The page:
Tracheoles are about 1 µm in diameter, and they convey oxygen to cells while providing a means for carbon dioxide to escape.
Tracheoles branch from the larger tracheae (which can be several mm in diameter) much like capillaries branch from arteries, or twigs from branches of a tree. This increases the surface area for gas exchange in the insect. Areas of intense metabolic activity, such as the digestive tract and flight muscles have very dense aggregations of tracheoles.
Though usually closely associated with cells, tracheoles physically penetrate only the flight muscle cells which have the highest oxygen demands.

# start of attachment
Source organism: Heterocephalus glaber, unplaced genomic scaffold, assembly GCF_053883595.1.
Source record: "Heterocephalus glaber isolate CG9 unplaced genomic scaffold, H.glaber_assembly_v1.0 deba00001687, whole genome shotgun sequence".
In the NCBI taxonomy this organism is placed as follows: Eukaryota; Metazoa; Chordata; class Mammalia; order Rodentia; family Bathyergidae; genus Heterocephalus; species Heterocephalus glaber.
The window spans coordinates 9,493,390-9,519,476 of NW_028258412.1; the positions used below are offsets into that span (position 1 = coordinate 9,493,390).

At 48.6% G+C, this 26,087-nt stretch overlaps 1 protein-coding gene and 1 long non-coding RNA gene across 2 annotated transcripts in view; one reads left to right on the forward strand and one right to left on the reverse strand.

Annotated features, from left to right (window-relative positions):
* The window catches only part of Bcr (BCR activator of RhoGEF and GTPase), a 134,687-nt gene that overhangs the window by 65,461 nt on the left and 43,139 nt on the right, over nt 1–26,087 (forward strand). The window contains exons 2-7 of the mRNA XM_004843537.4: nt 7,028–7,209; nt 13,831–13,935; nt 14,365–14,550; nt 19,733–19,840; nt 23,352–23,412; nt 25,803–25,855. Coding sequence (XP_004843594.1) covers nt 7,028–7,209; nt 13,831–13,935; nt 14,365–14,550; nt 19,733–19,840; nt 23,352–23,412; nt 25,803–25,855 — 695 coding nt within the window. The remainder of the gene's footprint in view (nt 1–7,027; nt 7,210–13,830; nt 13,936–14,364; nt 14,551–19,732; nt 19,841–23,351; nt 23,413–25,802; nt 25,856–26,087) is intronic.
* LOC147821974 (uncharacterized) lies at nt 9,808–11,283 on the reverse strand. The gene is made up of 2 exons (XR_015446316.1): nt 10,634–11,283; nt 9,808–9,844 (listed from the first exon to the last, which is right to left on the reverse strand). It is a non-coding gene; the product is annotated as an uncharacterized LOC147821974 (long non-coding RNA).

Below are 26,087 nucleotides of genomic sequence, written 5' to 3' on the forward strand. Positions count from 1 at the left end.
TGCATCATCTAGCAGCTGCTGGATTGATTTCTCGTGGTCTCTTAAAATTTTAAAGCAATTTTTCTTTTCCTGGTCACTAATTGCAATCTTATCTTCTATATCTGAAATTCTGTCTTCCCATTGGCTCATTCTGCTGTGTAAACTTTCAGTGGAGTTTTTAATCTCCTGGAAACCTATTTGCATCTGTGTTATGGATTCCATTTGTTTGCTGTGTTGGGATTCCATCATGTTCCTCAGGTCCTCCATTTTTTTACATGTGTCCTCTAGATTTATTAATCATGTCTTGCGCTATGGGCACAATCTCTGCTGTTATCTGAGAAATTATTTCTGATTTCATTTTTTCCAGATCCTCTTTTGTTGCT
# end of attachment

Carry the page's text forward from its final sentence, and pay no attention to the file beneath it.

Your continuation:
Unlike the larger tracheae which are derived of ectodermal stem cells, tracheoles do not molt with the insect. Instead, they remain in place and fuse themselves to new tracheae at each molt by a cement they produce.
- Klowden, M. J. 2007. Physiological systems in insects. Elsevier/Academic Press. pp. 440-442.
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